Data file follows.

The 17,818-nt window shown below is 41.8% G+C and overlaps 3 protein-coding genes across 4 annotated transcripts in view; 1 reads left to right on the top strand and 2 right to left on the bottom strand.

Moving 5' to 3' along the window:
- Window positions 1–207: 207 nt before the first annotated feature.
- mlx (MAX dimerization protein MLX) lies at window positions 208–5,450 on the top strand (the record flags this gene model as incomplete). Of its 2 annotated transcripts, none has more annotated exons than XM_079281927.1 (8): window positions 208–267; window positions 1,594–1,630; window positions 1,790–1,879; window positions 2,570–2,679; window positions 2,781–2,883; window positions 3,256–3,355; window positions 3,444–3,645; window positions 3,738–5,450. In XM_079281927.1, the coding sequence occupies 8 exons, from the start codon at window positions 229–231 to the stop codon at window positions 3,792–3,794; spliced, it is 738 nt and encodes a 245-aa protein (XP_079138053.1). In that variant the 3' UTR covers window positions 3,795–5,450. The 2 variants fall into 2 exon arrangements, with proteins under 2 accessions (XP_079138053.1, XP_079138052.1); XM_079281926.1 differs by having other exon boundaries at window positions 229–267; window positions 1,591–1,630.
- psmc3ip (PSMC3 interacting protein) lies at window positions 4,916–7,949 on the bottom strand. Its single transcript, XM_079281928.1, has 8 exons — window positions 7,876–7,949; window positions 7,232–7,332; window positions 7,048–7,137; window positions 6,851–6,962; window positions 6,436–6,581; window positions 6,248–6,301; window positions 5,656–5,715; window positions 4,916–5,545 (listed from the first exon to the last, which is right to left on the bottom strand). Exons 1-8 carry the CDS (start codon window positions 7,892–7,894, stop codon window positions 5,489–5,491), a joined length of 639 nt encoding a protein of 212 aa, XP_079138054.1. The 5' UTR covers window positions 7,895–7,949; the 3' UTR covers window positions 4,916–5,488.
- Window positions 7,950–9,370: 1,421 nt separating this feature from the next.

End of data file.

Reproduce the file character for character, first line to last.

The 17,818-nt window shown below is 41.8% G+C and overlaps 3 protein-coding genes across 4 annotated transcripts in view; 1 reads left to right on the top strand and 2 right to left on the bottom strand.

Moving 5' to 3' along the window:
- Window positions 1–207: 207 nt before the first annotated feature.
- mlx (MAX dimerization protein MLX) lies at window positions 208–5,450 on the top strand (the record flags this gene model as incomplete). Of its 2 annotated transcripts, none has more annotated exons than XM_079281927.1 (8): window positions 208–267; window positions 1,594–1,630; window positions 1,790–1,879; window positions 2,570–2,679; window positions 2,781–2,883; window positions 3,256–3,355; window positions 3,444–3,645; window positions 3,738–5,450. In XM_079281927.1, the coding sequence occupies 8 exons, from the start codon at window positions 229–231 to the stop codon at window positions 3,792–3,794; spliced, it is 738 nt and encodes a 245-aa protein (XP_079138053.1). In that variant the 3' UTR covers window positions 3,795–5,450. The 2 variants fall into 2 exon arrangements, with proteins under 2 accessions (XP_079138053.1, XP_079138052.1); XM_079281926.1 differs by having other exon boundaries at window positions 229–267; window positions 1,591–1,630.
- psmc3ip (PSMC3 interacting protein) lies at window positions 4,916–7,949 on the bottom strand. Its single transcript, XM_079281928.1, has 8 exons — window positions 7,876–7,949; window positions 7,232–7,332; window positions 7,048–7,137; window positions 6,851–6,962; window positions 6,436–6,581; window positions 6,248–6,301; window positions 5,656–5,715; window positions 4,916–5,545 (listed from the first exon to the last, which is right to left on the bottom strand). Exons 1-8 carry the CDS (start codon window positions 7,892–7,894, stop codon window positions 5,489–5,491), a joined length of 639 nt encoding a protein of 212 aa, XP_079138054.1. The 5' UTR covers window positions 7,895–7,949; the 3' UTR covers window positions 4,916–5,488.
- Window positions 7,950–9,370: 1,421 nt separating this feature from the next.